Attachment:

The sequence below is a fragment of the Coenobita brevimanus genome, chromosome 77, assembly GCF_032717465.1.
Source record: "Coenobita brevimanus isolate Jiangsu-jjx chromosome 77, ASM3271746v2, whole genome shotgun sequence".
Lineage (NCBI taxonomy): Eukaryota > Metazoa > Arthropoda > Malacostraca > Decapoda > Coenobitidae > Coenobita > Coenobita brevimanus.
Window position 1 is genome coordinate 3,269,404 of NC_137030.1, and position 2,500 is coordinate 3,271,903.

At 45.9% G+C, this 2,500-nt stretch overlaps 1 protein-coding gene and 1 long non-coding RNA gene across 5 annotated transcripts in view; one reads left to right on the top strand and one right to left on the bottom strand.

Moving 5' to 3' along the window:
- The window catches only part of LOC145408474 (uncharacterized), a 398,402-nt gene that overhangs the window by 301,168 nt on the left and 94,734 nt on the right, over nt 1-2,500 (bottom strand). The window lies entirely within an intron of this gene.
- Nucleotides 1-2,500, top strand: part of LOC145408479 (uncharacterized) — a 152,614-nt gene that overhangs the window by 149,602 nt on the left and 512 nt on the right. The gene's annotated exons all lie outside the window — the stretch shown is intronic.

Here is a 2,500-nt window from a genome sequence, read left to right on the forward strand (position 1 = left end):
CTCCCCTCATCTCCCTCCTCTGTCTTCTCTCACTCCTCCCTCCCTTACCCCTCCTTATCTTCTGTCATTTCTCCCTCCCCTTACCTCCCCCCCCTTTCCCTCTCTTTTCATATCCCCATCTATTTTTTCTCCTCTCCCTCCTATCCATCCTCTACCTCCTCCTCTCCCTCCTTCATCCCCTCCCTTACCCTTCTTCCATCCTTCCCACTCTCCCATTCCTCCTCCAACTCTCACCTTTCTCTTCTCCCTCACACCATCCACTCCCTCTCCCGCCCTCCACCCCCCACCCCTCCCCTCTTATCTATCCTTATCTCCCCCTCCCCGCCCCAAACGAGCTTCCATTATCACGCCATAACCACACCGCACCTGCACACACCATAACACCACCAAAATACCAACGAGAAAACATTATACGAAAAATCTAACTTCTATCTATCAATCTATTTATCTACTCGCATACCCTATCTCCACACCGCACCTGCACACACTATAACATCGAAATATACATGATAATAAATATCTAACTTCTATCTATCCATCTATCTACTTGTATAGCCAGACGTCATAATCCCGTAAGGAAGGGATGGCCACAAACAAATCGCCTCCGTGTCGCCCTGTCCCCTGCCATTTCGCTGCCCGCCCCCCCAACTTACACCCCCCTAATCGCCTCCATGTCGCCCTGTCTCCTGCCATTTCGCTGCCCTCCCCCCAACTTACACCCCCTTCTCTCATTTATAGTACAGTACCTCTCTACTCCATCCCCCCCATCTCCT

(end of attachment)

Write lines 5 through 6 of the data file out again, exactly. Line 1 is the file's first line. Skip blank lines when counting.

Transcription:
At 45.9% G+C, this 2,500-nt stretch overlaps 1 protein-coding gene and 1 long non-coding RNA gene across 5 annotated transcripts in view; one reads left to right on the top strand and one right to left on the bottom strand.

Moving 5' to 3' along the window: